Galway's Ailish O'Reilly says it was "a dream" for her to score a goal in an All-Ireland final alongside a clubmate.
O'Reilly and Galway full-forward Niamh Hannify represented Oranmore/Maree with distinction in Croke Park, combining for three crucial first-half goals to help them to victory over Kilkenny.
O'Reilly bagged a brace while Hannify slotted the ball home from close range when possession spilled into her path late in the opening half.
The pair have been travelling together to training all year and coming up to the All-Ireland final, they were even making plans to rattle the net together.
"We were messing in the car on the way up and we said this was what we were gonna do, score goals," she beamed after her side's first senior All-Ireland final win since 2013.
"It's actually a dream come true for clubmates. I've been with her since November driving up and down so we have that bond.
"And we're not afraid to rat each other out and just be straight with each other. I'm so happy for her and myself.
"Being me, I'm going to be kicking myself for the one that I missed. But I suppose I didn't get a whole pile of ball against Cork [in the semi-final]. It took me until the last 10 minutes of the Waterford game [quarter-final] to get settled in.
"I could have just thrown in the towel but that's one thing that has changed this year. We did not give a damn who was scoring and who was putting them over. We were winning and that was the main thing."
Galway prevailed against the Cats in front of a record-breaking attendance of 24,730 which eclipses the crowd-number at the 2018 finals by over 3,000.
Playing in front of such a huge number of spectators was gratifying for O'Reilly, and she had one very special lady cheering her on in the stands.
"Incredible," she replies when asked about the attendance at the 2019 All-Ireland final. "There was a serious Galway crowd out there.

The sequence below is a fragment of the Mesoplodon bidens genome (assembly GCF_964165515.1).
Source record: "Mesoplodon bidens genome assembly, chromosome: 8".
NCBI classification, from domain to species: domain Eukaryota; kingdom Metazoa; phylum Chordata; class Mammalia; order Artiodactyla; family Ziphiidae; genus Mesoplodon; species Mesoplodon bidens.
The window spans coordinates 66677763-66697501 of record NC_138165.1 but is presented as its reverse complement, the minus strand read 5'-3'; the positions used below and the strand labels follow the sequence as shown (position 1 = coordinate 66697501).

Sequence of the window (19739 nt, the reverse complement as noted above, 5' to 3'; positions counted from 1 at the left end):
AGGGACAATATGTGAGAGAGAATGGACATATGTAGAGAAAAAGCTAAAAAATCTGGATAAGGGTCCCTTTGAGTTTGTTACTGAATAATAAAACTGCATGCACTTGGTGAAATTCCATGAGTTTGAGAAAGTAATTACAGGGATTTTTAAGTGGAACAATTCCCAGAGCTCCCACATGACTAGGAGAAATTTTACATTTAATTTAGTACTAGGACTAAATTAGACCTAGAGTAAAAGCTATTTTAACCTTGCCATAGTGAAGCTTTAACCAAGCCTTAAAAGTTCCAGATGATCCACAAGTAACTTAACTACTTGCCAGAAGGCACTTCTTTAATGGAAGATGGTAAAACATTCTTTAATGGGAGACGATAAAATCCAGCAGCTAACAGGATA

"I had my 87-year-old Granny out there with me so this one's for her."
Galway suffered a huge blow leading up to the final after defender Tara Kenny tore her cruciate at training. The dreaded and extensive knee injury ruled her out of the showdown against Kilkenny, with Catherine Finnerty coming in to deputise in the half-back line.
Galway have developed a strong sense of self-belief throughout this year, and that spirit came to the surface again to help them deal with losing Kenny from their defence.
"Whatever Cathal has done this year with our team," O'Reilly explains, "there's a mentality and a belief there that whatever is thrown at us, we were going to come fighting back even two times harder. We did it for her.
"Teeny [Caitriona Cormican] went back and you would barely even know that Anne Dalton was in the game. Teeny did well, we’d Shauna [Healy], we’d Heather [Cooney] and I don’t think our backs have gotten enough credit all year. Again, a lot of talk was about Kilkenny and that suited us down to the ground.
"We showed what we’re capable of. We beat Cork and we beat Kilkenny so I think we deserve this one."
Galway manager Cathal Murray was in charge of the intermediate side who lost out to Westmeath in the final which preceded the senior game.
He didn't have much time to park the hurt of that defeat before composing himself and linking up with the senior squad for the 4.15pm throw-in.
O'Reilly sympathises with the intermediate team and insists that they will rally again. But in the moments before they took to the field, she says the senior team had no choice but to ruthlessly forget about their defeated teammates and focus on the challenge that lay ahead for them.
They had waited four years to get back to an All-Ireland final and O'Reilly suspects that Galway were written off in the minds of some people. The Tribeswomen wanted to prove they could muscle it out with the top teams in camogie, and they did it on the biggest stage of all.
"To be honest, yeah," O'Reilly responds when asked if she was irked by the criticism that Galway have received.
"Okay, we were losing but you look back to 2013, what was the biggest margin we lost to Cork and Kilkenny?
"Fair enough, we kept falling and people had every right to criticise us but this year that wasn’t going happening.
"Fair dues to Cathal and his management team – go out and ask them, I don’t know what the secret ingredient is but just a bit of belief and confidence. I suppose the league final and the league semiu against Cork gave us the belief that we could go on and beat anyone."